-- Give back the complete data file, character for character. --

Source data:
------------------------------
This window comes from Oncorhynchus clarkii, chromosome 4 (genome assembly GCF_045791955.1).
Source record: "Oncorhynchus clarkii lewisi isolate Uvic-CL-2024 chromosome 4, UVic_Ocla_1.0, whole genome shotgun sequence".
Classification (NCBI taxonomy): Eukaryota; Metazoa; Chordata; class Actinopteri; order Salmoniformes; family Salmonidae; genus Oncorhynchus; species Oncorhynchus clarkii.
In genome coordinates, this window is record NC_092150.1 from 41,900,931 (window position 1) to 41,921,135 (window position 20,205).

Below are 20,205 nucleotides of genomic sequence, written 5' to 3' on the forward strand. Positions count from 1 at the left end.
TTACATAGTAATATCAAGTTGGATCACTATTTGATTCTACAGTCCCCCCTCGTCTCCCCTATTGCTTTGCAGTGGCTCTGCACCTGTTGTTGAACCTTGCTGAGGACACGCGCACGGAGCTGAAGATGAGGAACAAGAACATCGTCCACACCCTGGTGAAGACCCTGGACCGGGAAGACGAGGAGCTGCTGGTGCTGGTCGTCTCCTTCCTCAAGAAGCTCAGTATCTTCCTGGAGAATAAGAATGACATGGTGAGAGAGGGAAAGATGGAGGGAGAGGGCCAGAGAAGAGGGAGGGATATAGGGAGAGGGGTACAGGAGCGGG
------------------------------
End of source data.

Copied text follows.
This window comes from Oncorhynchus clarkii, chromosome 4 (genome assembly GCF_045791955.1).
Source record: "Oncorhynchus clarkii lewisi isolate Uvic-CL-2024 chromosome 4, UVic_Ocla_1.0, whole genome shotgun sequence".
Classification (NCBI taxonomy): Eukaryota; Metazoa; Chordata; class Actinopteri; order Salmoniformes; family Salmonidae; genus Oncorhynchus; species Oncorhynchus clarkii.
In genome coordinates, this window is record NC_092150.1 from 41,900,931 (window position 1) to 41,921,135 (window position 20,205).

Below are 20,205 nucleotides of genomic sequence, written 5' to 3' on the forward strand. Positions count from 1 at the left end.
TTACATAGTAATATCAAGTTGGATCACTATTTGATTCTACAGTCCCCCCTCGTCTCCCCTATTGCTTTGCAGTGGCTCTGCACCTGTTGTTGAACCTTGCTGAGGACACGCGCACGGAGCTGAAGATGAGGAACAAGAACATCGTCCACACCCTGGTGAAGACCCTGGACCGGGAAGACGAGGAGCTGCTGGTGCTGGTCGTCTCCTTCCTCAAGAAGCTCAGTATCTTCCTGGAGAATAAGAATGACATGGTGAGAGAGGGAAAGATGGAGGGAGAGGGCCAGAGAAGAGGGAGGGATATAGGGAGAGGGGTACAGGAGCGGG